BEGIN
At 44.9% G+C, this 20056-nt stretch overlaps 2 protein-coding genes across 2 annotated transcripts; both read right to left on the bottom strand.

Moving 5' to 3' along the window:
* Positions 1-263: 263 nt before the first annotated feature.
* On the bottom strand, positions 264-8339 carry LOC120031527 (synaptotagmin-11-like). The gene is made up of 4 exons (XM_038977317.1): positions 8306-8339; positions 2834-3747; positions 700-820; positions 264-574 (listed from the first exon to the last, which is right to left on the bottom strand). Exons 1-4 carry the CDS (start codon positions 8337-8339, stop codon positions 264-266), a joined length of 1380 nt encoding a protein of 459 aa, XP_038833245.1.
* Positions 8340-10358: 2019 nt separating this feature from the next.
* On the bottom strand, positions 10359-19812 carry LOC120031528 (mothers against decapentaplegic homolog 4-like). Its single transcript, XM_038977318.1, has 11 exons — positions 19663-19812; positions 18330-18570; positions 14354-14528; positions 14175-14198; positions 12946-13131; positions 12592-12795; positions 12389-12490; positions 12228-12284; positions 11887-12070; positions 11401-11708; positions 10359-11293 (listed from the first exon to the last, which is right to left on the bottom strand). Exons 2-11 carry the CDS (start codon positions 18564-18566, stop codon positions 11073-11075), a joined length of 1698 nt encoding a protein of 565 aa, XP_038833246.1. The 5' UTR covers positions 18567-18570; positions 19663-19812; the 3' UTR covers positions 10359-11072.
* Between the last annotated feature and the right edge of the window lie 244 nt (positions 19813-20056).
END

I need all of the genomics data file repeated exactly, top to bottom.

At 44.9% G+C, this 20056-nt stretch overlaps 2 protein-coding genes across 2 annotated transcripts; both read right to left on the bottom strand.

Moving 5' to 3' along the window:
* Positions 1-263: 263 nt before the first annotated feature.
* On the bottom strand, positions 264-8339 carry LOC120031527 (synaptotagmin-11-like). The gene is made up of 4 exons (XM_038977317.1): positions 8306-8339; positions 2834-3747; positions 700-820; positions 264-574 (listed from the first exon to the last, which is right to left on the bottom strand). Exons 1-4 carry the CDS (start codon positions 8337-8339, stop codon positions 264-266), a joined length of 1380 nt encoding a protein of 459 aa, XP_038833245.1.
* Positions 8340-10358: 2019 nt separating this feature from the next.
* On the bottom strand, positions 10359-19812 carry LOC120031528 (mothers against decapentaplegic homolog 4-like). Its single transcript, XM_038977318.1, has 11 exons — positions 19663-19812; positions 18330-18570; positions 14354-14528; positions 14175-14198; positions 12946-13131; positions 12592-12795; positions 12389-12490; positions 12228-12284; positions 11887-12070; positions 11401-11708; positions 10359-11293 (listed from the first exon to the last, which is right to left on the bottom strand). Exons 2-11 carry the CDS (start codon positions 18564-18566, stop codon positions 11073-11075), a joined length of 1698 nt encoding a protein of 565 aa, XP_038833246.1. The 5' UTR covers positions 18567-18570; positions 19663-19812; the 3' UTR covers positions 10359-11072.
* Between the last annotated feature and the right edge of the window lie 244 nt (positions 19813-20056).